Salty Woman: Kaela Faloon
Teacher, entertainer, performer, mentor, fighter, and leading lady of Sensual Heeling, Kaela Faloon reveals how she found her purpose in life by celebrating women through dance.
Sensual Heeling is more than just dancing in heels. Kaela will give you the steps and the music, but then it's all up to you to express yourself with those tools. Although she's often criticized that what she does is overtly "stripper-ish or "sexual" she wants to change the perception of what dancing in heels is all about.
Heels are just an expression. You're literally just wearing a different shoe. Nothing else changes. She makes sure to emphasize that she is not teaching a class where everyone has to demonstrate "sexy" in one specific way. She'll push you, but only because she cares and wishes you could see yourself the way she sees you, through her eyes. She recognizes that we all have so much to offer, but we're holding ourselves back. We're the ones in our own way.
"We can be angry, we can be sad, we can be aggressive, we can be vulnerable, we can be sexy, we can be sensual - it’s just a percentage of who we are as a person and we should be able to freely express that without judgement."
Looking through a window at a Sensual Heeling class, jam packed with excited and enthusiastic people you would never think Kaela had difficulty bringing people in. She is such a warm and bright spirit you can't help but get sucked into her thirst for life and the beauty within it.
But she spent 6-7 years building this up, before Sensual Heeling even had its name. She had a lot of days where no one would show up to her class, but she wouldn't let it break her spirit. She thought, "if I give up now then nothing will be possible."
Kaela's always been a hard worker and believed with persistence you'll achieve success. But she had a breaking point when she entered the dance program at Ryerson University and didn't fit the stereotypical "Ballerina" type.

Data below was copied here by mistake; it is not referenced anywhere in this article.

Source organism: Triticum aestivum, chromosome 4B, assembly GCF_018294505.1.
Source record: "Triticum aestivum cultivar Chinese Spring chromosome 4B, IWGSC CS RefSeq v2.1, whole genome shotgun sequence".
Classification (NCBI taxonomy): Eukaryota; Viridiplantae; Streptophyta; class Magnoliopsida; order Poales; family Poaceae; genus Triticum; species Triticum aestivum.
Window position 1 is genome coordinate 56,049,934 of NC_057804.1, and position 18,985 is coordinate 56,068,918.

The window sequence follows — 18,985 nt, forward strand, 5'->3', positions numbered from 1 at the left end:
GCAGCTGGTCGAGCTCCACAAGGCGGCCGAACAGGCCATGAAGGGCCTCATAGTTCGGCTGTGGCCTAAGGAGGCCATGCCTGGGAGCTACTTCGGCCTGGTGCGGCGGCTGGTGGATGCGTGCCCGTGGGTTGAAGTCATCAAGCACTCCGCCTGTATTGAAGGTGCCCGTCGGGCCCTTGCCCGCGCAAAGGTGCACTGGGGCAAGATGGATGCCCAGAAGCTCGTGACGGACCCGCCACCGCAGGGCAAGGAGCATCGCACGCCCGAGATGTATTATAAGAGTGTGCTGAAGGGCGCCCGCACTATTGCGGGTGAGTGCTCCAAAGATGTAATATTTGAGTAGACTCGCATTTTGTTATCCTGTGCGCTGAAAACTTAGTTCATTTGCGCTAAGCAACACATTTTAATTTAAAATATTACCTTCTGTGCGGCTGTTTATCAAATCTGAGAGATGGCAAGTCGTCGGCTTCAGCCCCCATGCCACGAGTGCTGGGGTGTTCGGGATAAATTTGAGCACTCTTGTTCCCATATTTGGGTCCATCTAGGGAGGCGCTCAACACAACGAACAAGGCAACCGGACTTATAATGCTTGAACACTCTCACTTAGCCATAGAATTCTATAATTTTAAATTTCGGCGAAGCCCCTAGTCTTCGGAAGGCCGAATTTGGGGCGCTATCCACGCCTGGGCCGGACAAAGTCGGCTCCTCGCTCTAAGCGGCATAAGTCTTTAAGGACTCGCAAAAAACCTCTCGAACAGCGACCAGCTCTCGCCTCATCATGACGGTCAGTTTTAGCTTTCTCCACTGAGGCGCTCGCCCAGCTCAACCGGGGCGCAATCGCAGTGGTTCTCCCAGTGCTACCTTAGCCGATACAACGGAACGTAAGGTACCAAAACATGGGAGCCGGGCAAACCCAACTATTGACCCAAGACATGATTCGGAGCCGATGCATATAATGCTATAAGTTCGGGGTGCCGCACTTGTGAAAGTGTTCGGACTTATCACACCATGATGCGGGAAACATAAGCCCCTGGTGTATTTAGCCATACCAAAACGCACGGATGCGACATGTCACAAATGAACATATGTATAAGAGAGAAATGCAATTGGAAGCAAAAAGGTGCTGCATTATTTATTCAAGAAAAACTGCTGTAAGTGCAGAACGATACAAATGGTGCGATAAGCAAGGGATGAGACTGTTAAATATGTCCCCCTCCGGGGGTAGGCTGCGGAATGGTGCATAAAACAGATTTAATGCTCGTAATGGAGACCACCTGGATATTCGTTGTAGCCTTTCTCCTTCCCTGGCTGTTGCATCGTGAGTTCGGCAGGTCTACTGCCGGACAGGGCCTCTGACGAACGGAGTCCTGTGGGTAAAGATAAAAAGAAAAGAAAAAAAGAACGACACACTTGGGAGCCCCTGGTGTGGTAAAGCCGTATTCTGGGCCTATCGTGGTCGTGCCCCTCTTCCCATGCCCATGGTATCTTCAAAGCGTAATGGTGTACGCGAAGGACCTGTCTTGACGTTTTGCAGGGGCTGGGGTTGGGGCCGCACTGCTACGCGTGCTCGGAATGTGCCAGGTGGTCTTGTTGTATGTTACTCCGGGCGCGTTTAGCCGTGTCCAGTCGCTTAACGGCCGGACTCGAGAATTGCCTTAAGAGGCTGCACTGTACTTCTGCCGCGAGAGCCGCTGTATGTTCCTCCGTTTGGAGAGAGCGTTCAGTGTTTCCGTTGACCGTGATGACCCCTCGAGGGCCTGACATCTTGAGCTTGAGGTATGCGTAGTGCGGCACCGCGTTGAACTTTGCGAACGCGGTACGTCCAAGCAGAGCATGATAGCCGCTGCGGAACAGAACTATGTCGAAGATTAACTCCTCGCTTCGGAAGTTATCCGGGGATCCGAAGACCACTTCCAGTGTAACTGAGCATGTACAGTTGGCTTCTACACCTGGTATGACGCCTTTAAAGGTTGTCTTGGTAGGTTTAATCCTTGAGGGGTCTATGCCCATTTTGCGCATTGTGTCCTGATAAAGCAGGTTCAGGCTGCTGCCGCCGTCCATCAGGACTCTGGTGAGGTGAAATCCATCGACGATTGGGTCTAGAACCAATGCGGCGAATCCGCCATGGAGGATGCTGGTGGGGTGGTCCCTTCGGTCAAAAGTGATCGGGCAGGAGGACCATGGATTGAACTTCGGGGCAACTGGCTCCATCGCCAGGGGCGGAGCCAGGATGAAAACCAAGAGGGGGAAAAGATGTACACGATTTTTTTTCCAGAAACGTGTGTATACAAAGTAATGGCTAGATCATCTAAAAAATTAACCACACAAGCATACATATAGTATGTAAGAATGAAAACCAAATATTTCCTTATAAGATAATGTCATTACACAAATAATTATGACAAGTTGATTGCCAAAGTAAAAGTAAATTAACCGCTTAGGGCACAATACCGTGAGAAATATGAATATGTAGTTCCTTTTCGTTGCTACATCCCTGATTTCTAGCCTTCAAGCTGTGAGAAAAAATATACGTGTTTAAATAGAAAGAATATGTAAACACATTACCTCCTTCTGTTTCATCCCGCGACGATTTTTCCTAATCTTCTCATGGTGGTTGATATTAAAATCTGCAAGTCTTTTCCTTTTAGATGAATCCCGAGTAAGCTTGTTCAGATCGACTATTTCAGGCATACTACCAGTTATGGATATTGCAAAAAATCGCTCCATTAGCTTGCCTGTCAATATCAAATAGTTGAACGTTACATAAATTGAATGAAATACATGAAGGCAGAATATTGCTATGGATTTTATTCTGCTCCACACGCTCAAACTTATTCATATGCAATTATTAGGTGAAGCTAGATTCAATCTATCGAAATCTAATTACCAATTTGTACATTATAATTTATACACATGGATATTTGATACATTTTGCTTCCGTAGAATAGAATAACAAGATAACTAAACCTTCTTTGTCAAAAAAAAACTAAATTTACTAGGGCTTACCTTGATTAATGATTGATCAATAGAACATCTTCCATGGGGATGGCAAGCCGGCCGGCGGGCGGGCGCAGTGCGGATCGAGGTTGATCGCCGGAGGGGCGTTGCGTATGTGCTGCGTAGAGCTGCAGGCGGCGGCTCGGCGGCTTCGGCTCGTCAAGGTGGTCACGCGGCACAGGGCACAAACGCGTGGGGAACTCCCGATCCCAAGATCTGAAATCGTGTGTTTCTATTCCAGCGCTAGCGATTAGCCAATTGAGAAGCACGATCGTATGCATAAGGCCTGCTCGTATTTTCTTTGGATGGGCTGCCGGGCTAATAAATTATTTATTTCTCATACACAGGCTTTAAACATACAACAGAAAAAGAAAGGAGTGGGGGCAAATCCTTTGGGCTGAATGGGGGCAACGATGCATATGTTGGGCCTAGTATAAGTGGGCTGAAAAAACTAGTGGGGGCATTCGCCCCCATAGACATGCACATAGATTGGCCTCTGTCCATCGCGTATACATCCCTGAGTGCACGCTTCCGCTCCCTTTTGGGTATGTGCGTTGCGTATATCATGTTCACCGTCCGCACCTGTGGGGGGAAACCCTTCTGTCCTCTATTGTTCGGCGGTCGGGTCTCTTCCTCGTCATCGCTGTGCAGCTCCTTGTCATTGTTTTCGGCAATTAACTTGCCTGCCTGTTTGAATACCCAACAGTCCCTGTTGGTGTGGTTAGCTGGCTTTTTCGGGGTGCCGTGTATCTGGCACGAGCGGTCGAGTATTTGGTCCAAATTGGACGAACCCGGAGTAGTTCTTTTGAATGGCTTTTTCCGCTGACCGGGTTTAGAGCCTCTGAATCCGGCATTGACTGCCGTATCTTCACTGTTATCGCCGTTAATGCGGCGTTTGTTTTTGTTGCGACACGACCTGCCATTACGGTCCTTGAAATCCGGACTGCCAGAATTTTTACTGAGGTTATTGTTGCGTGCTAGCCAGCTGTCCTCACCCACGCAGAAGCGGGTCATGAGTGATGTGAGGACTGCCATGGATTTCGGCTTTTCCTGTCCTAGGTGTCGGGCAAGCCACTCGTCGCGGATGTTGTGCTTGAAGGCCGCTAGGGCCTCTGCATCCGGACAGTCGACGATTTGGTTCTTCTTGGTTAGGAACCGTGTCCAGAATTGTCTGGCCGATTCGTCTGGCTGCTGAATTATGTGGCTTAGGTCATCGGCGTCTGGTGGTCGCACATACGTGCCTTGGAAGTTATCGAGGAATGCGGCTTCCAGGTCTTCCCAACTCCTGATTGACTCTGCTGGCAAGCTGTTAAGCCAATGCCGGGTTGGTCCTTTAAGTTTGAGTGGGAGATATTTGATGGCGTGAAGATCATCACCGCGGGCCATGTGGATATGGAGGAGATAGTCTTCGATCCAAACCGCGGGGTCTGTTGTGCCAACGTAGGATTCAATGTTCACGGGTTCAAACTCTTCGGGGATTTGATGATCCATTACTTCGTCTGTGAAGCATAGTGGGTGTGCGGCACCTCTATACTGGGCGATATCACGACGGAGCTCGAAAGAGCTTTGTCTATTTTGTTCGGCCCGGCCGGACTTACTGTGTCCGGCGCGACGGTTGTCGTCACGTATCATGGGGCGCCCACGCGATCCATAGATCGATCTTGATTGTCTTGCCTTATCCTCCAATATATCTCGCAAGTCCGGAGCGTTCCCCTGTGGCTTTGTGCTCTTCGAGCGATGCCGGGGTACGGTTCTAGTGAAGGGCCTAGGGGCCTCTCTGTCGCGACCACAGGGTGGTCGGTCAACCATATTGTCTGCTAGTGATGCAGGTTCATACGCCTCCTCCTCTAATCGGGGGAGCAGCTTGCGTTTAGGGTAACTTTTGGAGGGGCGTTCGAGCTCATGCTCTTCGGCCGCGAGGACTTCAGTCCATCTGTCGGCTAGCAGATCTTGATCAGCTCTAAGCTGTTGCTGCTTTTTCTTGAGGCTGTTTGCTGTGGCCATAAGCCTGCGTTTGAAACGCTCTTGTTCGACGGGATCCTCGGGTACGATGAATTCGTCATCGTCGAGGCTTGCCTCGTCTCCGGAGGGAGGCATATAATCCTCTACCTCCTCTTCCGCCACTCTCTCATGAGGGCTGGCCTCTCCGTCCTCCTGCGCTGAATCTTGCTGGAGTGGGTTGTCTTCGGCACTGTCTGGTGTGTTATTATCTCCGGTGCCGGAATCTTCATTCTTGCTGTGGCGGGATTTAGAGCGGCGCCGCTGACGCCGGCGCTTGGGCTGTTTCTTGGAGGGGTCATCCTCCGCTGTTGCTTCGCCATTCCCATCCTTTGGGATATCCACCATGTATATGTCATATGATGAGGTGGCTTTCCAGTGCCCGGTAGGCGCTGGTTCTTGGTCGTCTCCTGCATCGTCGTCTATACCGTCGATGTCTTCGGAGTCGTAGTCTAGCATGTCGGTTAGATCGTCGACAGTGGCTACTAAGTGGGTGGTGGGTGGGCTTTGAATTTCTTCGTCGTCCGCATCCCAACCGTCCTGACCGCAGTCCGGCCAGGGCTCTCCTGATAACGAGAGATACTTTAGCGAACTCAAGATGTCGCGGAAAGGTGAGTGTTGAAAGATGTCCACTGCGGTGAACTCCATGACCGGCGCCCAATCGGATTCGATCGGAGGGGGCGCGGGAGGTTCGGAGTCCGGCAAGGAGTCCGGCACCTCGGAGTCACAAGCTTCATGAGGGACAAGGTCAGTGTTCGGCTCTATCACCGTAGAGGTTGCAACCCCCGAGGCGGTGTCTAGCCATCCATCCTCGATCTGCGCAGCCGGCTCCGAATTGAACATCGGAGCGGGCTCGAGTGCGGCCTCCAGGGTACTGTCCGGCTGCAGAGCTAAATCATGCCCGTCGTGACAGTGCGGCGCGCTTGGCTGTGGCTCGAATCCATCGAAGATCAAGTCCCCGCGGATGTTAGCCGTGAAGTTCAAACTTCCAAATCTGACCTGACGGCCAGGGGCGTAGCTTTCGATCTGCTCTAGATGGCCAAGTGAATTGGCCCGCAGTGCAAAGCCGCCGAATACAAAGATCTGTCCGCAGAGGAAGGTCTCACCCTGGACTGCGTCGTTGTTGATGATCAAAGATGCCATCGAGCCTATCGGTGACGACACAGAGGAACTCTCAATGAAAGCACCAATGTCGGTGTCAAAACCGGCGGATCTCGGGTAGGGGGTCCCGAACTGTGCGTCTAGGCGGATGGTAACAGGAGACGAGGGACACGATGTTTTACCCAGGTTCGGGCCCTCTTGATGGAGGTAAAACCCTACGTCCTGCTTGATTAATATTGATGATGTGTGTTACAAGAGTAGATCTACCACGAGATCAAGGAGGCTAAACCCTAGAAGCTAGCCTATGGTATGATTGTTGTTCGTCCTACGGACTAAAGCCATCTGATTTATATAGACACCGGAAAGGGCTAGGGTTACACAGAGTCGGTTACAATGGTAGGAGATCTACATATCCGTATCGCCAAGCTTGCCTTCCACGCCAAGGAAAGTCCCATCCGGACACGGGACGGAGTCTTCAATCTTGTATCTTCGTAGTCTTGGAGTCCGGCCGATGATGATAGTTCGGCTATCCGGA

"It didn’t matter how hard I tried or how passionate I was, I just wasn’t good enough for them and that killed me."
Kaela left the Ryerson University dance program after a year and a half. Defeated, she went home to Ottawa to study business and apparently said goodbye to dance altogether thinking that it just wasn't meant to be.
Yet somehow she had enough fight left in her to audition for So You Think You Can Dance, taking her to the Top 100 in Canada, and bringing her back to Toronto. Since then, she's never left the city and feels so grateful now to see her hard work and persistence pay off.
"We've been trained, especially as females, that we’re supposed to be competitive, supposed to always compare ourselves, supposed to bring each other down because there’s only room for one of us. That won't be the case if we all work together and support each other."
As women we already have so many doubts, fears, insecurities, whatever in our lives on a daily basis, we don't need to contribute to the noise by being nasty to ourselves and to others. Kaela's workshops have always left students feeling rejuvenated with a new outlook toward life from her positive teaching structure.
Kaela realized that she wanted to be in an environment that didn't feel toxic, that didn't make her feel shitty. Having instructors before her work on a very mean and condescending approach to teaching, she's made sure to bring forward a unique approach to dance and celebrating people for being able to dig deep into themselves and own themselves in their own skin.
"My classroom is filed with so many different women and men and no one really knows each other. I make sure right at the start of class to tell them that this environment is safe, that we all support each other and that we all encourage each other. And that we vocalize our compliments."
For too long we've only heard the success stories, making it seem impossible to achieve. Kaela wants to acknowledge that we hurt on a daily basis, and that we need to cry. That we need to tell people we're not doing ok and we have off days and we're human. This is a huge part of what makes you uniquely you, and that is powerful.
She says she always tells people to embrace the struggle in life. Some of the most horrible times in her life have pushed her to be the best version of herself, and in her own self growth, she is able to lead and help others around her grow and rise as well.
"You should always feel like an underdog. You should always treat people with respect and remember where you came from and who helped you along the way. Sure, I'm very happy with myself right now but it can all be gone tomorrow. And then what, who is Kaela Faloon?"
Kaela truly believes that anything and everything is achievable as long as you work hard and stay persistent. Come out and meet her April 2nd at our first-ever Salty Woman event! Get your tickets now.